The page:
The government is terribly prone to over-classification. Many things which have no business being classified are, to the detriment of the public.
I’m not talking about nuke launch codes or anything like that. However, my bet is that the classification system is used to keep much information which has no bearing on national security locked away. Something bad happens in the military or with a defense contractor? Well then lock it up, encase it in top secret cement, and toss it into the bowels of Pentagon records where no one will ever see it.
I’m not the only one who thinks this is going on.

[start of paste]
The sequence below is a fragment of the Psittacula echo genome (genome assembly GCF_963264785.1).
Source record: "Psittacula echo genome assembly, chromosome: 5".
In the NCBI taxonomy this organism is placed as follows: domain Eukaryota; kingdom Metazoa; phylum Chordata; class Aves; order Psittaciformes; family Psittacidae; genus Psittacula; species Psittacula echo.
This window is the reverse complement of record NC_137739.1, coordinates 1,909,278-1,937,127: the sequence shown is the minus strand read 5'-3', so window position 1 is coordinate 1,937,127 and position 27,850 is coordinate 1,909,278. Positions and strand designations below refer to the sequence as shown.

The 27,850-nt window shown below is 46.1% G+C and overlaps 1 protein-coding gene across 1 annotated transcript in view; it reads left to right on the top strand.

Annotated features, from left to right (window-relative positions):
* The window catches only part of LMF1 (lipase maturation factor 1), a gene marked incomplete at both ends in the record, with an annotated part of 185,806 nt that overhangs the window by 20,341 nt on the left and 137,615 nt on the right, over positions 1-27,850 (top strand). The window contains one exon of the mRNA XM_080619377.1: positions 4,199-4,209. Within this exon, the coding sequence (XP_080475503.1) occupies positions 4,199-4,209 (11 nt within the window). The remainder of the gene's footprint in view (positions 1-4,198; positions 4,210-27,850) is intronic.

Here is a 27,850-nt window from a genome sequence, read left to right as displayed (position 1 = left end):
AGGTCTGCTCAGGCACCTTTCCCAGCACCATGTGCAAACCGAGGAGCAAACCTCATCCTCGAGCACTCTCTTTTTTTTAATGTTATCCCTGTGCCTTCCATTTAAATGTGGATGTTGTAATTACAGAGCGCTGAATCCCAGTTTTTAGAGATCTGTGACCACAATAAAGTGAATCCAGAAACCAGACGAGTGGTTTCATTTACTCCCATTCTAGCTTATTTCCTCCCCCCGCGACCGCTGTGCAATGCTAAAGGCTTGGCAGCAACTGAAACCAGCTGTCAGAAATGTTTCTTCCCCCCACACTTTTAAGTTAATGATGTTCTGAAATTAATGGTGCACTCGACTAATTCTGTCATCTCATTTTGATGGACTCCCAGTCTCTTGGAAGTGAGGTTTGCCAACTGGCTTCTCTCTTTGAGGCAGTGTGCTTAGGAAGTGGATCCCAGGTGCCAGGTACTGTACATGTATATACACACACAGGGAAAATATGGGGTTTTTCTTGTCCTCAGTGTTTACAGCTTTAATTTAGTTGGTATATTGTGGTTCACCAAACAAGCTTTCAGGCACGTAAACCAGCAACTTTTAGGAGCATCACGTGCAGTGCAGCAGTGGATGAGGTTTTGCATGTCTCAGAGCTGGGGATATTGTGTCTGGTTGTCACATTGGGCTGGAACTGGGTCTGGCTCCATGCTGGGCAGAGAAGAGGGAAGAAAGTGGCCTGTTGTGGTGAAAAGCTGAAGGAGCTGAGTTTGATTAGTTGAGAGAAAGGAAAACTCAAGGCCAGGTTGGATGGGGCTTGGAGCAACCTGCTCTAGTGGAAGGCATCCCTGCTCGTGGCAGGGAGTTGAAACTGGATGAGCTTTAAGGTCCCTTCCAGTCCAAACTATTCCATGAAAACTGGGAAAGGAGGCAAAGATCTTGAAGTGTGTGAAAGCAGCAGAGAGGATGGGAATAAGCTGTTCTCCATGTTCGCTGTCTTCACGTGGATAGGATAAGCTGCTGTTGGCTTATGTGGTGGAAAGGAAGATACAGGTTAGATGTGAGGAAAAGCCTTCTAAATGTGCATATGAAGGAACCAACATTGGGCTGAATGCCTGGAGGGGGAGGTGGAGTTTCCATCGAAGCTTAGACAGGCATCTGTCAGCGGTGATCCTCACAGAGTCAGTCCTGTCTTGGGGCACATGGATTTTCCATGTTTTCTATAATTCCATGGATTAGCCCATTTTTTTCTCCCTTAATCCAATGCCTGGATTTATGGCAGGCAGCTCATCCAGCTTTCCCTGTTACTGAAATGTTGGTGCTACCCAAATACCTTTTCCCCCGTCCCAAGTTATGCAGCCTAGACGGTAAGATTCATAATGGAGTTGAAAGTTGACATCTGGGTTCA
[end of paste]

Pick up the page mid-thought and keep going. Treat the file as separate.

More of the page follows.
Classification would be well worth its cost if it were always justified by national security considerations. But that is far from the case. Blue-ribbon commissions and congressional committees dating back to the 1950s have noted that “overclassification” is the norm, not the exception. High-ranking intelligence and military officials have estimated that 50 percent to 90 percent of classified documents could safely be released. According to ISOO’s report, when members of the public ask agencies to review the status of classified documents, the agency declassifies some or all of the documents more than 80 percent of the time. In short, we are spending billions of dollars to protect information that does not need protecting.